investment in fixed capital: 13.3%
investment in inventories: 0.5%
exports of goods and services: 55.9%
imports of goods and services: -59.3% (2016 est.)
household consumption: 86.7%
government consumption: 19%
investment in fixed capital: 22.3%
investment in inventories: 0.1%
exports of goods and services: 43.6%
imports of goods and services: -71.7% (2016 est.)
Gross national saving14.3% of GDP (2016 est.)
15% of GDP (2015 est.)
9.5% of GDP (2014 est.)
18.2% of GDP (2016 est.)
18% of GDP (2015 est.)
22.3% of GDP (2014 est.)

Energy

UkraineMoldova
Electricity - production171 billion kWh (2014 est.)
3.35 billion kWh (2015 est.)
Electricity - consumption143 billion kWh (2014 est.)
3.368 billion kWh (2015 est.)
Electricity - exports8.5 billion kWh (2014 est.)
0 kWh (2015 est.)
Electricity - imports89 million kWh (2014 est.)
18 million kWh (2015 est.)
Oil - production35,910 bbl/day (2015 est.)
0 bbl/day (2015 est.)
Oil - imports24,180 bbl/day (2013 est.)
20 bbl/day (2013 est.)
Oil - exports668.1 bbl/day (2013 est.)
0 bbl/day (2013 est.)
Oil - proved reserves400 million bbl (1 January 2016 est.)
0 bbl (1 January 2016 est.)
Natural gas - proved reserves1.104 trillion cu m (1 January 2016 es)
0 cu m (1 January 2016 es)
Natural gas - production19.9 billion cu m (2015)
0 cu m (2015 est.)
Natural gas - consumption33.8 billion cu m (2015 est.)
927.6 million cu m
note: excludes breakaway Transnistria (2015 est.)
Natural gas - exports0 cu m (2015 est.)
0 cu m (2015 est.)
Natural gas - imports20 billion cu m (2014 est.)
1.009 billion cu m
note: excludes breakaway Transnistria (2015 est.)
Electricity - installed generating capacity56 million kW (2014 est.)
433,700 kW
note: excludes Transnistria (2015 est.)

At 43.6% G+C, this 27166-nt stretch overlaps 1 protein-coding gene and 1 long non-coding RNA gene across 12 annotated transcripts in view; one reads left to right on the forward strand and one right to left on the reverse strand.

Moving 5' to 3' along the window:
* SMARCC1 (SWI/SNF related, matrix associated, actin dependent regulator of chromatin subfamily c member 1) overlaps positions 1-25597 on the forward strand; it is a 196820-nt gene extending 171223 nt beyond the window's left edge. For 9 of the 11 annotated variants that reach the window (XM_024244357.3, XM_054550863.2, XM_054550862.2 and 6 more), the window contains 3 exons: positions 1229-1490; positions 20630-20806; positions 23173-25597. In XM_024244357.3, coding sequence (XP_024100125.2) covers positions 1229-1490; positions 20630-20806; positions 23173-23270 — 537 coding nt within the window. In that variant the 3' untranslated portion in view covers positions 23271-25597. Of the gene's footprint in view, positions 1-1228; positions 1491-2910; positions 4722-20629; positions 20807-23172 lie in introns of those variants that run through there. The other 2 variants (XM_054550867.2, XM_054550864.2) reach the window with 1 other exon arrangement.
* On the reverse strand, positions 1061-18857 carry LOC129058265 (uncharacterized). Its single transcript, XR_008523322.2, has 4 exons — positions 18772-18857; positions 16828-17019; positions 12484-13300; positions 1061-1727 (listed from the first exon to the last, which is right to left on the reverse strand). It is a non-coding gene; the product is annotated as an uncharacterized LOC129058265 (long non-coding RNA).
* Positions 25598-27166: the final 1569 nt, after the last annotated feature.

Electricity - from fossil fuels63.7% of total installed capacity (2012 est.)
95% of total installed capacity (2016 est.)
Electricity - from hydroelectric plants9.9% of total installed capacity (2012 est.)
3.7% of total installed capacity (2015 est.)
Electricity - from nuclear fuels23.7% of total installed capacity (2012 est.)
0% of total installed capacity (2015 est.)
Electricity - from other renewable sources1.1% of total installed capacity (2012 est.)
1.2% of total installed capacity (2015 est.)
Refined petroleum products - production96,210 bbl/day (2013 est.)
262 bbl/day (2016 est.)
Refined petroleum products - consumption257,000 bbl/day (2014 est.)
15,570 bbl/day (2016 est.)
Refined petroleum products - exports19,250 bbl/day (2013 est.)
261 bbl/day (2016 est.)
Refined petroleum products - imports153,000 bbl/day (2013 est.)
15,560 bbl/day (2016 est.)
Carbon dioxide emissions from consumption of energy291 million Mt (2013 est.)
4.976 million Mt (2013 est.)
Electricity accesselectrification - total population: 100% (2016)
electrification - total population: 100% (2016)

Telecommunications

UkraineMoldova
Telephones - main lines in usetotal subscriptions: 9,113,061
subscriptions per 100 inhabitants: 21 (July 2015 est.)
total subscriptions: 1,202,466
subscriptions per 100 inhabitants: 34 (July 2015 est.)
Telephones - mobile cellulartotal: 60.72 million
subscriptions per 100 inhabitants: 137 (July 2015 est.)
total: 3.713 million
subscriptions per 100 inhabitants: 105 (July 2015 est.)
Telephone systemgeneral assessment: Ukraine's telecommunication development plan emphasizes improving domestic trunk lines, international connections, and the mobile-cellular system
domestic: the country's former sole telephone provider, Ukrtelekom, was successfully privatized 2011 and independent foreign-invested private companies now provide substantial telecommunications services; the mobile-cellular telephone system's expansion has slowed, largely due to saturation of the market that is now over 135 mobile phones per 100 persons